She was already an Information Technology (IT) professor at Middlesex Community College as well as a counseling pastor. But Donna Hylton, inspired by Harriet Tubman (who was born into slavery and subsequently became an abolitionist using the Underground Railroad to rescue enslaved people), felt the tug of another calling which she described to 57 Y’s Men of Meriden on March 26.
Speaking without notes, the engaging and enthusiastic Hylton noted the virtual absence of IT graduates by people of color, especially women. This led her to approach the administration and successfully request a six-month sabbatical in 2017 to create a special one-week STEM (Science, Technology, Engineering, Mathematics) camp for 90 mostly black preschool-6th grade students. These “campers” were soon immersed in robotics, solar energy, math fundamentals and a visit to an engineering museum.
During this same time frame, 20 teenagers attended a two-week mobile application development camp where they were immersed in technology. And five adults signed on for a three-month intense course in website design, learning the workings of html, CSS and WordPress programming. Indeed, one of these women was selected for a web development apprentice job and today remains employed in this field.
In January 2018, “STEAM Train” was incorporated as a non-profit organization, with Hylton as Founder, Board Chairman and President, and today supported by 11 Board members, an administrative assistant and several Wesleyan students. With Connecticut currently challenged by 37,000 unfilled IT positions, the future seems bright for individuals entering this field. Fortunately, the programs created in 2017 were repeated in 2018 (with several more adults continuing to careers with local companies) and will repeat again this year.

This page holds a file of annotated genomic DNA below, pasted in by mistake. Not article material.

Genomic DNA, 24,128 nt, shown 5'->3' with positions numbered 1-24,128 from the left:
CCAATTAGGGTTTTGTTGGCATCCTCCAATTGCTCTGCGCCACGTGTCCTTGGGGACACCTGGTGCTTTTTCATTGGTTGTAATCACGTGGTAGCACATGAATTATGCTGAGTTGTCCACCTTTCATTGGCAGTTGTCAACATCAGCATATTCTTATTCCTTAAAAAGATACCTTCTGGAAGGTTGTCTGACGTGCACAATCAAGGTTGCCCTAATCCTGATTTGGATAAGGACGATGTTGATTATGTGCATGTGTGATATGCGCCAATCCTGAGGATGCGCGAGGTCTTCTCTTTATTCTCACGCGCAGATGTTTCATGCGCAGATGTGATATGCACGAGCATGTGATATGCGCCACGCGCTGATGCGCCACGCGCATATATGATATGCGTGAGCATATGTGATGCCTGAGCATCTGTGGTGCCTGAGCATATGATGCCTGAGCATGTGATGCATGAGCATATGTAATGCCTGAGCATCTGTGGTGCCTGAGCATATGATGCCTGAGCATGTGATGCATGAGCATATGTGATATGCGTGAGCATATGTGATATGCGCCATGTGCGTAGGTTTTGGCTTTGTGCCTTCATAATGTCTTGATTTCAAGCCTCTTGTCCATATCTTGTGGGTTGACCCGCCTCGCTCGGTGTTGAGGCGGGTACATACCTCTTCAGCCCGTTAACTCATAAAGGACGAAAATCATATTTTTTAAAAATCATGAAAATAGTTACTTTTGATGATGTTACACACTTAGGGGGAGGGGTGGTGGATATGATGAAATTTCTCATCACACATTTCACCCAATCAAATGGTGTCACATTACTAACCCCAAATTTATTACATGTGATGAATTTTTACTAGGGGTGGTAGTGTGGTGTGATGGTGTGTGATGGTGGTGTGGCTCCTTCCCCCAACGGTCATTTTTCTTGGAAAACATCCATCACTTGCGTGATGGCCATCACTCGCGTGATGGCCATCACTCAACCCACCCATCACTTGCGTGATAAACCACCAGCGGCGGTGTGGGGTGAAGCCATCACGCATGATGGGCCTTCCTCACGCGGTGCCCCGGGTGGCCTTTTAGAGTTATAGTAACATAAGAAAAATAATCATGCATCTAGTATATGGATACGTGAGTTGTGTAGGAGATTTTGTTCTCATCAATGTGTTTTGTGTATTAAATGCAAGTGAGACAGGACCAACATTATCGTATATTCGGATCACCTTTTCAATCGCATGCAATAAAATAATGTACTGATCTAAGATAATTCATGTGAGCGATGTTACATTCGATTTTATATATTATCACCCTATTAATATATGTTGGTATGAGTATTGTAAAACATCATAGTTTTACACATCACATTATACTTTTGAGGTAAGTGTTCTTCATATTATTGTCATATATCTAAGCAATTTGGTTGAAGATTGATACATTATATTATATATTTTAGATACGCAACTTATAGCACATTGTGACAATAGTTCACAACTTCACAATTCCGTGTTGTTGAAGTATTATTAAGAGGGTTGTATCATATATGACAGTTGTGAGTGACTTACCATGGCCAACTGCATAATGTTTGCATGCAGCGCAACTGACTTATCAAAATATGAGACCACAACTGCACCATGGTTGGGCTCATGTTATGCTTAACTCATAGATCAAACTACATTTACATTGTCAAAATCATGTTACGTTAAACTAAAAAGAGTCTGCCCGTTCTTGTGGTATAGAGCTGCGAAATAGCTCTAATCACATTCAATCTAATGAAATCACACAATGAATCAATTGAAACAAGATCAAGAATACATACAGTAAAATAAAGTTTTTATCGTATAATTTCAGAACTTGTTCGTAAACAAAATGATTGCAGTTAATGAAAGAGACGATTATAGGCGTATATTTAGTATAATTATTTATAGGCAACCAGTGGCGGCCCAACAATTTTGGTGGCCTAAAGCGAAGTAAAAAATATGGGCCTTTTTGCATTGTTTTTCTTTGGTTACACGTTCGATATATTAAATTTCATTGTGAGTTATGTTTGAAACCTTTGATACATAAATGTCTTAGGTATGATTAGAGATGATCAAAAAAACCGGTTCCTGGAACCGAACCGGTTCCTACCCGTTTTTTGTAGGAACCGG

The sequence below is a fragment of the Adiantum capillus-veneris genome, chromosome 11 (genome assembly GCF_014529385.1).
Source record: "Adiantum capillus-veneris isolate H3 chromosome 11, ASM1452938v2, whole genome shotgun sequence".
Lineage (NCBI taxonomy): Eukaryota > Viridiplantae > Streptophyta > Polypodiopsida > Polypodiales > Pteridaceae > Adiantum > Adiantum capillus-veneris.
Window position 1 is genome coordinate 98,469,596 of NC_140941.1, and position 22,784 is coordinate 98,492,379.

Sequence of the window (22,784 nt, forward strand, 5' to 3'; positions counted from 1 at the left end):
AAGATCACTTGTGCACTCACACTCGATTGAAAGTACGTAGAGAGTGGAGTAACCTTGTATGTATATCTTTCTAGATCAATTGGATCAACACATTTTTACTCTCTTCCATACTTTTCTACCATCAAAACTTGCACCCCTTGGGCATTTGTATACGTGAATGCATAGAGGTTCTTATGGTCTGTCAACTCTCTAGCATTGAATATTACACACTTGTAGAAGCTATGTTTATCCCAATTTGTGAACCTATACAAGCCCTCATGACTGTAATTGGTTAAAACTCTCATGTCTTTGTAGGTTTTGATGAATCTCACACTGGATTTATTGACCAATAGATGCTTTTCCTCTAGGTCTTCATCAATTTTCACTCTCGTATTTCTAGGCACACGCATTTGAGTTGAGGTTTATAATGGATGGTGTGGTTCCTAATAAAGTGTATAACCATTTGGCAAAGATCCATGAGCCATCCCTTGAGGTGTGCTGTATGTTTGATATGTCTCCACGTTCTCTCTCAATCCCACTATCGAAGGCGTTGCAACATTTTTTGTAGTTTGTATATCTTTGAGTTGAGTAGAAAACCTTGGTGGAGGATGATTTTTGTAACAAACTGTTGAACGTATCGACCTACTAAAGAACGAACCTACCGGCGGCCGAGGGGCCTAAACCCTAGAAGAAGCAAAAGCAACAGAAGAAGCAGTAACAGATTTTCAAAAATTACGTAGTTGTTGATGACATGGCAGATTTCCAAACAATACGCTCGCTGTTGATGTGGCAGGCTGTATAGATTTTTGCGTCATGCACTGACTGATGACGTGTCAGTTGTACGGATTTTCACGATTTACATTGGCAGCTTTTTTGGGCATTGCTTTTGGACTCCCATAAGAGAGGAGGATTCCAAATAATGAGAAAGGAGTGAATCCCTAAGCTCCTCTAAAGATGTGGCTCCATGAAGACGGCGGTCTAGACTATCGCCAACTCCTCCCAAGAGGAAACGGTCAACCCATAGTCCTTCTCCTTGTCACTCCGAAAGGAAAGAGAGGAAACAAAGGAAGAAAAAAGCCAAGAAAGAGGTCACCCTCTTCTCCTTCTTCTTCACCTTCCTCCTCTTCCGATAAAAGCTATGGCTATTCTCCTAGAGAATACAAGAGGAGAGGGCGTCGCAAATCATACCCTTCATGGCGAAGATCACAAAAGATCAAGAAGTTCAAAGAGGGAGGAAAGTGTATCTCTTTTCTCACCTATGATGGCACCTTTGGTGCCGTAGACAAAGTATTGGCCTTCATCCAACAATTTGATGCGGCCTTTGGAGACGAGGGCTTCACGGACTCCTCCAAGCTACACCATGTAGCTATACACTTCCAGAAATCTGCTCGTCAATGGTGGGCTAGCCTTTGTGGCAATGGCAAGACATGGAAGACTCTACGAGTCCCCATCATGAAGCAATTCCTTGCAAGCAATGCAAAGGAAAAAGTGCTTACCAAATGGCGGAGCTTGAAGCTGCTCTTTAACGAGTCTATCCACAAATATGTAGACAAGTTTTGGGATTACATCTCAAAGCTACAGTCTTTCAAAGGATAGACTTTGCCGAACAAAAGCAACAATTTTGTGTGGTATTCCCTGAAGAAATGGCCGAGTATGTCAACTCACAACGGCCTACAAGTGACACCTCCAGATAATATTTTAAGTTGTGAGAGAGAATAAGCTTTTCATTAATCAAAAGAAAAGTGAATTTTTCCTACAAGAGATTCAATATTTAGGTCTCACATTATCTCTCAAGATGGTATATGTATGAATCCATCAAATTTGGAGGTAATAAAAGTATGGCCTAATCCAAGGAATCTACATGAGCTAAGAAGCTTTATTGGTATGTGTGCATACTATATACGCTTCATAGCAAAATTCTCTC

Today, another new program titled ‘STEAMBOUND,’ a seven-week program arising from a collaboration between STEAM Train and Upward Bound, provides training primarily for non-white students in website design, InDesign desktop publishing, Access database management, Photoshop graphics editing, and other digital skills. And a partnership with Meriden and Middletown Public Schools will provide both summer and after-hours programs. As Hylton noted, “this train just keeps on moving.”
Retired or semi-retired men from Meriden or surrounding communities, interested in attending a Y’s Men of Meriden meeting, are invited to call 203-238-7784 or visit the www.ysmenofmeriden.com website.
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